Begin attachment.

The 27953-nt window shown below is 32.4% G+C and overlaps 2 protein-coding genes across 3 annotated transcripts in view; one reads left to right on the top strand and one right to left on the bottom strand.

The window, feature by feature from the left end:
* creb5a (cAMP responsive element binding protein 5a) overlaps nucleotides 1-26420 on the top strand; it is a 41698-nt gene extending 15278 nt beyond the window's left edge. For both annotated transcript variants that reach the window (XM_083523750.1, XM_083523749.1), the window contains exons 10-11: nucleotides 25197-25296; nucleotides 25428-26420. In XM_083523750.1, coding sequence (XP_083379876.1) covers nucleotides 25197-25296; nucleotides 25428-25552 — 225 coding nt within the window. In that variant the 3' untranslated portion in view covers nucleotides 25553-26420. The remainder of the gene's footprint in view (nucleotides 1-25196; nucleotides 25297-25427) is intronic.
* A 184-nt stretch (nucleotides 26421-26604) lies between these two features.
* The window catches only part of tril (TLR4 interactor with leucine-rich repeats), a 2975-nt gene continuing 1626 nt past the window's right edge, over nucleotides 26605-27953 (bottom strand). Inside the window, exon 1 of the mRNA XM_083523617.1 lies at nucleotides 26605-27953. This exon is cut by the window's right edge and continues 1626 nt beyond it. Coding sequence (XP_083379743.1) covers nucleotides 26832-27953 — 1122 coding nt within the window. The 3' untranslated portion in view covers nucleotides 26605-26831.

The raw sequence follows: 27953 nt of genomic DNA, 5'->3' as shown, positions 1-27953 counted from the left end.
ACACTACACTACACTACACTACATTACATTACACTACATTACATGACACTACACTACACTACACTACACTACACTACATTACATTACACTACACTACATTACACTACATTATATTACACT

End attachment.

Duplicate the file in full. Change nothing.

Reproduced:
The 27953-nt window shown below is 32.4% G+C and overlaps 2 protein-coding genes across 3 annotated transcripts in view; one reads left to right on the top strand and one right to left on the bottom strand.

The window, feature by feature from the left end:
* creb5a (cAMP responsive element binding protein 5a) overlaps nucleotides 1-26420 on the top strand; it is a 41698-nt gene extending 15278 nt beyond the window's left edge. For both annotated transcript variants that reach the window (XM_083523750.1, XM_083523749.1), the window contains exons 10-11: nucleotides 25197-25296; nucleotides 25428-26420. In XM_083523750.1, coding sequence (XP_083379876.1) covers nucleotides 25197-25296; nucleotides 25428-25552 — 225 coding nt within the window. In that variant the 3' untranslated portion in view covers nucleotides 25553-26420. The remainder of the gene's footprint in view (nucleotides 1-25196; nucleotides 25297-25427) is intronic.
* A 184-nt stretch (nucleotides 26421-26604) lies between these two features.
* The window catches only part of tril (TLR4 interactor with leucine-rich repeats), a 2975-nt gene continuing 1626 nt past the window's right edge, over nucleotides 26605-27953 (bottom strand). Inside the window, exon 1 of the mRNA XM_083523617.1 lies at nucleotides 26605-27953. This exon is cut by the window's right edge and continues 1626 nt beyond it. Coding sequence (XP_083379743.1) covers nucleotides 26832-27953 — 1122 coding nt within the window. The 3' untranslated portion in view covers nucleotides 26605-26831.

The raw sequence follows: 27953 nt of genomic DNA, 5'->3' as shown, positions 1-27953 counted from the left end.
ACACTACACTACACTACACTACATTACATTACACTACATTACATGACACTACACTACACTACACTACACTACACTACATTACATTACACTACACTACATTACACTACATTATATTACACT